The Affordable Care Act hastened efforts by health plans and employers to bestow preferred status on a limited number of care providers, resulting in “narrow networks.” Narrow networks typically exclude providers that exceed local or national cost-for-service norms as well as those whose services are not mandated by the ACA. In exchange, plans and employers extract lower prices for services.

Despite perceived cost savings, however, most narrow networks have actually missed the opportunity to improve value — and their lack of transparency threatens to unleash a ferocious consumer backlash.

 

Narrow-network pitfalls

Care is often viewed as an undifferentiated commodity. But not all care providers are the same, and no provider delivers effective and efficient care for every medical circumstance. Some, such as the Cleveland Clinic, demonstrate world-leading outcomes in heart surgery. Others, such as Boston’s Joslin Clinic, excel at treating people with Type 1 diabetes.

Clustering all care in a small number of providers, without regard to how well those providers succeed in treating particular medical circumstances, discounts the dramatic variations in outcomes that can result across providers in a network. Plans should instead direct subscribers to different care providers based on that provider’s demonstrated success with patients who have particular medical circumstances.

Restructuring networks this way doesn’t just significantly improve quality in care; it also allows scale economies — lower costs at higher volumes — to occur: A hospital with a steady demand for cataract surgery, for example, can develop significant scale economies in the provision of that care. But simply piling more patients into a hospital, without regard to their medical circumstances, gives that hospital few, if any, cost savings in volume.

Many narrow networks are also treading dangerously close to the line crossed in the managed care debacle of the 1980s. Within the fragmented care delivery system, the complexity of narrow networks trumps efforts to mandate transparency. Even patients who confirm the presence of a hospital within their plan’s narrow network can be easily surprised when non-employed physicians and other service providers participate in their care. Many medical specialists do not work for the hospitals in which they practice and many are not included in the narrow network. Excluding some traditionally covered services can also create nasty surprises for patients who discover their plan’s limitations only when the bills arrive.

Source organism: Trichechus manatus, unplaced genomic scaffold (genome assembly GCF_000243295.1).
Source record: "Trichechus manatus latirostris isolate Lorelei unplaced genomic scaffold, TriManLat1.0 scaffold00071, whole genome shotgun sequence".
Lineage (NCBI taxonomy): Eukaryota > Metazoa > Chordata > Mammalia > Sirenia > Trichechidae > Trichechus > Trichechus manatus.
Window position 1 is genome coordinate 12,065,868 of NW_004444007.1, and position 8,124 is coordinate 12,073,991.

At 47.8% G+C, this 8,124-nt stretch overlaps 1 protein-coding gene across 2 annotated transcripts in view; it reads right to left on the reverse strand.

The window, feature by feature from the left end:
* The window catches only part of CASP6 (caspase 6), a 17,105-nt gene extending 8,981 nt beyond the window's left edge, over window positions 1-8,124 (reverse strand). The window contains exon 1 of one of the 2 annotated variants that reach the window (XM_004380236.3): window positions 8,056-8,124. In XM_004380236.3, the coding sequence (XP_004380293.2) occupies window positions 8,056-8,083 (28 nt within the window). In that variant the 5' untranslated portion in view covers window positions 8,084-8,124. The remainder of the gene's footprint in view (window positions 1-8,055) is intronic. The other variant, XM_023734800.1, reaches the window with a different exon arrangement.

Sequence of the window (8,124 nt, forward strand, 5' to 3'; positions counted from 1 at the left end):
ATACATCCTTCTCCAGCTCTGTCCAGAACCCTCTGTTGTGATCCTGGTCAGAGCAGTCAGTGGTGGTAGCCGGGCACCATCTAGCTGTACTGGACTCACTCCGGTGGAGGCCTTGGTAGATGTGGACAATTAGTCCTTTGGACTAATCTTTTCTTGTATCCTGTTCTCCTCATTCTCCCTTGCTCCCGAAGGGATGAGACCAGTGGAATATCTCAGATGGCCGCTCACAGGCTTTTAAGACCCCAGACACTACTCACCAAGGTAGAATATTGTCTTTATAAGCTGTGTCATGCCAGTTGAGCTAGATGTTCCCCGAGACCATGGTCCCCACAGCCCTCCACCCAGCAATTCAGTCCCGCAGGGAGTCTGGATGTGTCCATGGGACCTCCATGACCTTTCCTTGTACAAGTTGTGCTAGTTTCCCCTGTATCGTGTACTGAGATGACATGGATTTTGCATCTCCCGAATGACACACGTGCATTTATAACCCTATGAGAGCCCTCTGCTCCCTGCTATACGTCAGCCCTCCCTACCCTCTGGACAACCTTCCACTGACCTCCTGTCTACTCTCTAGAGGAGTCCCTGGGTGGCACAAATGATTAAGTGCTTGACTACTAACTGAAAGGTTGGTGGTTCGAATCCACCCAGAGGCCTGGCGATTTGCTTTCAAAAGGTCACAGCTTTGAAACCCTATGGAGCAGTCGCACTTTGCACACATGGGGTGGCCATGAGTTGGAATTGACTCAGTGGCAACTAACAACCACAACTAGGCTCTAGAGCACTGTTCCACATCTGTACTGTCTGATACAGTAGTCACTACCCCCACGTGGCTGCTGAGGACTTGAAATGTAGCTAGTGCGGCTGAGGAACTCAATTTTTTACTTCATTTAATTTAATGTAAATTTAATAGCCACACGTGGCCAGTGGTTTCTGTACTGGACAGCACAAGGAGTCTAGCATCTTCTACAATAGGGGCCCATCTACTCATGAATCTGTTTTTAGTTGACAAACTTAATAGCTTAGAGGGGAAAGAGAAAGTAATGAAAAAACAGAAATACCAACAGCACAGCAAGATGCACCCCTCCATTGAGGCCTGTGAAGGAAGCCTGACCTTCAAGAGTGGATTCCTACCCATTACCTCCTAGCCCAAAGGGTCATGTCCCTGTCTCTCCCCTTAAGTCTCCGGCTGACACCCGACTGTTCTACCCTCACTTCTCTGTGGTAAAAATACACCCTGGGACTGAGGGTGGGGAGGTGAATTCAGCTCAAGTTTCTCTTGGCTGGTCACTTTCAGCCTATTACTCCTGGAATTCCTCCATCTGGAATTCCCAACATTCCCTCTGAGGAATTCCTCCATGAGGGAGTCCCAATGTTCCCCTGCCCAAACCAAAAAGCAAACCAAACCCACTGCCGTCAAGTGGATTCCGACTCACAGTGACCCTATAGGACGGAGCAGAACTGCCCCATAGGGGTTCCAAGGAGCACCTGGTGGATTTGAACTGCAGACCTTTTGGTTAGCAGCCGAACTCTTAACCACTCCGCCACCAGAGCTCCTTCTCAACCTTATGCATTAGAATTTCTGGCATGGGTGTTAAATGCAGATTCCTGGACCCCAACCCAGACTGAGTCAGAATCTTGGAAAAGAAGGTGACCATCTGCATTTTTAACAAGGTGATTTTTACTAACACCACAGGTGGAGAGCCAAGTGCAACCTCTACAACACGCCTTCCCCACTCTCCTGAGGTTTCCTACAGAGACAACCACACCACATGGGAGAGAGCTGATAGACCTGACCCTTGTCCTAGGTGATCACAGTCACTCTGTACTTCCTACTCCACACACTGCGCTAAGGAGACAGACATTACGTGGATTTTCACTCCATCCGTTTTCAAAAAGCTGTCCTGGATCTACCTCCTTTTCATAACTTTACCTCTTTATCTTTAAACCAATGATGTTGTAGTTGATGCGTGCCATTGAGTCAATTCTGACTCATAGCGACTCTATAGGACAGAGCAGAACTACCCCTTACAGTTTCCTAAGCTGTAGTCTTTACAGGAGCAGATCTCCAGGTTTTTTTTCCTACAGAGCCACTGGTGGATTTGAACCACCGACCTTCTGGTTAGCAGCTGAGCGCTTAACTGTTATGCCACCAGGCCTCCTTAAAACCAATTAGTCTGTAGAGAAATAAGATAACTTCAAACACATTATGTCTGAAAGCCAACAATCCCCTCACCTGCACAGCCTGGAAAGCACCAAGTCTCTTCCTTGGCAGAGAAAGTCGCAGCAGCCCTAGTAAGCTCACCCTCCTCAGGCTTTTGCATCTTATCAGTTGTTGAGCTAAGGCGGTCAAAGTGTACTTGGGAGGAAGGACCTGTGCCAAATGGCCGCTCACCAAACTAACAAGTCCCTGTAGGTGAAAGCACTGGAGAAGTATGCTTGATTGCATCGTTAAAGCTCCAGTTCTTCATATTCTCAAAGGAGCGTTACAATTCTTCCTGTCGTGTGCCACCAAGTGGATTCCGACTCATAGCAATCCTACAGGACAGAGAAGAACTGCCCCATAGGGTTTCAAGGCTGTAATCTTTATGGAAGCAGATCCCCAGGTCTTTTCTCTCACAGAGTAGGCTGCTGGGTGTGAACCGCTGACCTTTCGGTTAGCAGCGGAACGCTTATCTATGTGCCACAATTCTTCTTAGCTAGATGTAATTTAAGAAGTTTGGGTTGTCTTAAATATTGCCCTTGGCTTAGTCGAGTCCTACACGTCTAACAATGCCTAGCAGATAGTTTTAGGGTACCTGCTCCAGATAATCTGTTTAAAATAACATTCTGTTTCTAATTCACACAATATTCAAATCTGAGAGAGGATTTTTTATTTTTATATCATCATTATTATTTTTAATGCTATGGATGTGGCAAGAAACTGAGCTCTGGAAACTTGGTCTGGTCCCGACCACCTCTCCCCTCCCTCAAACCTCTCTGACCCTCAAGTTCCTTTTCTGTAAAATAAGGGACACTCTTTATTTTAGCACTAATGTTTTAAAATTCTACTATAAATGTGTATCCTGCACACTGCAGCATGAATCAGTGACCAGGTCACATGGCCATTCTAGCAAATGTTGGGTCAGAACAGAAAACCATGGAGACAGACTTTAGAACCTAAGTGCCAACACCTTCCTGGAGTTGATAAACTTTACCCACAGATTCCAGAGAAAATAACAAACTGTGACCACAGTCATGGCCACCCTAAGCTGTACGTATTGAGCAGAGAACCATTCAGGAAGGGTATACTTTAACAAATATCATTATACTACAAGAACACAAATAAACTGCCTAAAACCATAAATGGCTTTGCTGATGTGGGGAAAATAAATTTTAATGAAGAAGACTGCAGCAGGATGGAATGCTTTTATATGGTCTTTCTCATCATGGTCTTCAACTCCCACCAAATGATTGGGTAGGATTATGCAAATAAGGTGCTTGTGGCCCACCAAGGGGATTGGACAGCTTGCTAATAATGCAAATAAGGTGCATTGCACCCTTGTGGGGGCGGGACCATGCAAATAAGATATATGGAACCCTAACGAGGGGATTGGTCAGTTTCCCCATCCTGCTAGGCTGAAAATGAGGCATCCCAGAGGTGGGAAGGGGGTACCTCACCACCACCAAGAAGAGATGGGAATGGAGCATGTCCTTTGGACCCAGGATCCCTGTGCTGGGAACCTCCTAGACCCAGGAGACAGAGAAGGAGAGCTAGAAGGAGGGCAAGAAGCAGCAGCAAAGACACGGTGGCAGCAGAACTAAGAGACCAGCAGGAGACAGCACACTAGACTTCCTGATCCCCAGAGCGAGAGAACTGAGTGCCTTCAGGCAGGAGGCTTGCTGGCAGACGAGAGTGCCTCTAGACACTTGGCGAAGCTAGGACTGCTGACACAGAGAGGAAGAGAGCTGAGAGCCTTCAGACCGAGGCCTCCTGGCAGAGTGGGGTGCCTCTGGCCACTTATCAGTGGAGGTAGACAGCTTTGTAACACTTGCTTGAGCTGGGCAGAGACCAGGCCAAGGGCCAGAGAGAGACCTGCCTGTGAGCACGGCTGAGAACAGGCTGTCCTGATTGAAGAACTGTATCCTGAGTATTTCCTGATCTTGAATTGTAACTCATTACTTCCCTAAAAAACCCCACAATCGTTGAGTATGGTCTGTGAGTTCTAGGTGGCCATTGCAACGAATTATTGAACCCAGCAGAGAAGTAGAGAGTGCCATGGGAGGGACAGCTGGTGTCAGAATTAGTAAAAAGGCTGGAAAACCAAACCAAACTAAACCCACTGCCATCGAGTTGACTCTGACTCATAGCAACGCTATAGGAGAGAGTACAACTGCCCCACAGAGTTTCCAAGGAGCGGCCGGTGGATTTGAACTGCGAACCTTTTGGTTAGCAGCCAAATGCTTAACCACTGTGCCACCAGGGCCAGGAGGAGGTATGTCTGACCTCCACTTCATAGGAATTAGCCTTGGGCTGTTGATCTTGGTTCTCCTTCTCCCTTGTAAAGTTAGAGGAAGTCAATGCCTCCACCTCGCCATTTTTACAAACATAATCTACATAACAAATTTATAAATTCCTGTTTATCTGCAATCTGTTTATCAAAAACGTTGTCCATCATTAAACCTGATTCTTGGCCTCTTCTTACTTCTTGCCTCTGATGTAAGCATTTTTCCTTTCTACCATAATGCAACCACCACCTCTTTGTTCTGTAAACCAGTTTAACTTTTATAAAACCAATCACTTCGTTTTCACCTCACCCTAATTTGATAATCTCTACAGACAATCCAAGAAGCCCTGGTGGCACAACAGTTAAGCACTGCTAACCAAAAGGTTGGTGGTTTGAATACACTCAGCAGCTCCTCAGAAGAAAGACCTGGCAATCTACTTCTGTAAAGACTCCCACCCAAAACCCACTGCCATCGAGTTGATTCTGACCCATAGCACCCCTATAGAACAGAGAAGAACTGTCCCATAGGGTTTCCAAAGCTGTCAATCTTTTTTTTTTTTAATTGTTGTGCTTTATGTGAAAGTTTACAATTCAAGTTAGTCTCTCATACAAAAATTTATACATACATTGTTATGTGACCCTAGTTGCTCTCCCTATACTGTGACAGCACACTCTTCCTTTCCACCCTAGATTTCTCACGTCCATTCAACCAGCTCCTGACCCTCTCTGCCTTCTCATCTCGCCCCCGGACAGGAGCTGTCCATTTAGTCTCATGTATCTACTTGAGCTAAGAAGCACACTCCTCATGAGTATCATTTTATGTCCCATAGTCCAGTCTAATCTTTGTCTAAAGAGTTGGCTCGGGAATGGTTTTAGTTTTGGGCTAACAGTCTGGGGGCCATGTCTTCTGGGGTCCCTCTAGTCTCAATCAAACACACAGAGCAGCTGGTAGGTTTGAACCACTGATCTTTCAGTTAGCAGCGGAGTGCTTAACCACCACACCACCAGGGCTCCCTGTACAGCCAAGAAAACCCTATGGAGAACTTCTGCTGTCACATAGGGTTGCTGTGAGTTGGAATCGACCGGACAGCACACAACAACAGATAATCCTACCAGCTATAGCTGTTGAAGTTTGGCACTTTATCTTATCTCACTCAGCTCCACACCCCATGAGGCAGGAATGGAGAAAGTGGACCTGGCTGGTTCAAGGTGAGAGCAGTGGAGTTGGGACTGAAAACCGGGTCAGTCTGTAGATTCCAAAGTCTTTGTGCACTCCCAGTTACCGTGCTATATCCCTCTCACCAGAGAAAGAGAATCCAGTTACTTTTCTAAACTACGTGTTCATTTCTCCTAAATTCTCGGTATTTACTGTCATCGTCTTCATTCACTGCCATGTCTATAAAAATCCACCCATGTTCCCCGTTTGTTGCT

Harnessing high-value care
Several large employers have taken a more nuanced approach to securing high-value care. These employers, either directly, through contractors (such as Colorado’s BridgeHealth) or through collaboratives (such as the Pacific Business Group on Health) commissioned health care providers for certain types of care for their employees. Most target common episodic and non-emergent medical conditions for which a provider demonstrates superior health outcomes, with heart surgery, joint replacement and surgical cancer care among the most common conditions covered under direct contracts. Employers report that employees who serve under direct-contracting arrangements return to work 20% faster than those receiving care locally and miss fewer days of work due to fewer follow-up medical appointments.